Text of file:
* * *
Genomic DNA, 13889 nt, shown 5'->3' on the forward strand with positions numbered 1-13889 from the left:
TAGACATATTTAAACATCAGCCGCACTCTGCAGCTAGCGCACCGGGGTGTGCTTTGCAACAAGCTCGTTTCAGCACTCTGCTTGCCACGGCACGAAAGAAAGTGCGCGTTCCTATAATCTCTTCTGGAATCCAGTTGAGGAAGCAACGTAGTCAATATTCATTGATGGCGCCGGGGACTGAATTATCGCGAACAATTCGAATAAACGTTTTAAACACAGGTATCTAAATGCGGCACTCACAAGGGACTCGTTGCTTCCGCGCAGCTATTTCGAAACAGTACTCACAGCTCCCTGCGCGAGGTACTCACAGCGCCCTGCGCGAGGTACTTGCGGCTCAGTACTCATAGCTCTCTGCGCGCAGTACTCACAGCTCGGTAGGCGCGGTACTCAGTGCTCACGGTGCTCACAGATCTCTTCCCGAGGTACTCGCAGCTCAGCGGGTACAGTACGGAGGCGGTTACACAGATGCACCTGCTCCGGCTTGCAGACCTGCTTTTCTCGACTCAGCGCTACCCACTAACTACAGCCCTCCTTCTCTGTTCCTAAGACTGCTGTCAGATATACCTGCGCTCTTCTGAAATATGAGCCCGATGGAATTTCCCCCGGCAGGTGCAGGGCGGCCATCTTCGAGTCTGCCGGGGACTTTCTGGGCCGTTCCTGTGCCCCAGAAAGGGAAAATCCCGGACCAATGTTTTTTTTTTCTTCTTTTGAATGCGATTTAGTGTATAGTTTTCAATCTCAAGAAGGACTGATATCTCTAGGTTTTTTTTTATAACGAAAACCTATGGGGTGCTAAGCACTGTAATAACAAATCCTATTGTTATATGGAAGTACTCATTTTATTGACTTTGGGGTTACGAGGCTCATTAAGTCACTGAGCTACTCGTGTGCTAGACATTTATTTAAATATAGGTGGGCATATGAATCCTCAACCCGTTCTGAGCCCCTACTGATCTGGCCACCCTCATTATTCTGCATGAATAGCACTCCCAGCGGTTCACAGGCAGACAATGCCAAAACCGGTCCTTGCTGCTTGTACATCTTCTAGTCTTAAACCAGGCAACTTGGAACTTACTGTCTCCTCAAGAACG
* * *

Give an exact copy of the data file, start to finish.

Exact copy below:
Genomic DNA, 13889 nt, shown 5'->3' on the forward strand with positions numbered 1-13889 from the left:
TAGACATATTTAAACATCAGCCGCACTCTGCAGCTAGCGCACCGGGGTGTGCTTTGCAACAAGCTCGTTTCAGCACTCTGCTTGCCACGGCACGAAAGAAAGTGCGCGTTCCTATAATCTCTTCTGGAATCCAGTTGAGGAAGCAACGTAGTCAATATTCATTGATGGCGCCGGGGACTGAATTATCGCGAACAATTCGAATAAACGTTTTAAACACAGGTATCTAAATGCGGCACTCACAAGGGACTCGTTGCTTCCGCGCAGCTATTTCGAAACAGTACTCACAGCTCCCTGCGCGAGGTACTCACAGCGCCCTGCGCGAGGTACTTGCGGCTCAGTACTCATAGCTCTCTGCGCGCAGTACTCACAGCTCGGTAGGCGCGGTACTCAGTGCTCACGGTGCTCACAGATCTCTTCCCGAGGTACTCGCAGCTCAGCGGGTACAGTACGGAGGCGGTTACACAGATGCACCTGCTCCGGCTTGCAGACCTGCTTTTCTCGACTCAGCGCTACCCACTAACTACAGCCCTCCTTCTCTGTTCCTAAGACTGCTGTCAGATATACCTGCGCTCTTCTGAAATATGAGCCCGATGGAATTTCCCCCGGCAGGTGCAGGGCGGCCATCTTCGAGTCTGCCGGGGACTTTCTGGGCCGTTCCTGTGCCCCAGAAAGGGAAAATCCCGGACCAATGTTTTTTTTTTCTTCTTTTGAATGCGATTTAGTGTATAGTTTTCAATCTCAAGAAGGACTGATATCTCTAGGTTTTTTTTTATAACGAAAACCTATGGGGTGCTAAGCACTGTAATAACAAATCCTATTGTTATATGGAAGTACTCATTTTATTGACTTTGGGGTTACGAGGCTCATTAAGTCACTGAGCTACTCGTGTGCTAGACATTTATTTAAATATAGGTGGGCATATGAATCCTCAACCCGTTCTGAGCCCCTACTGATCTGGCCACCCTCATTATTCTGCATGAATAGCACTCCCAGCGGTTCACAGGCAGACAATGCCAAAACCGGTCCTTGCTGCTTGTACATCTTCTAGTCTTAAACCAGGCAACTTGGAACTTACTGTCTCCTCAAGAACG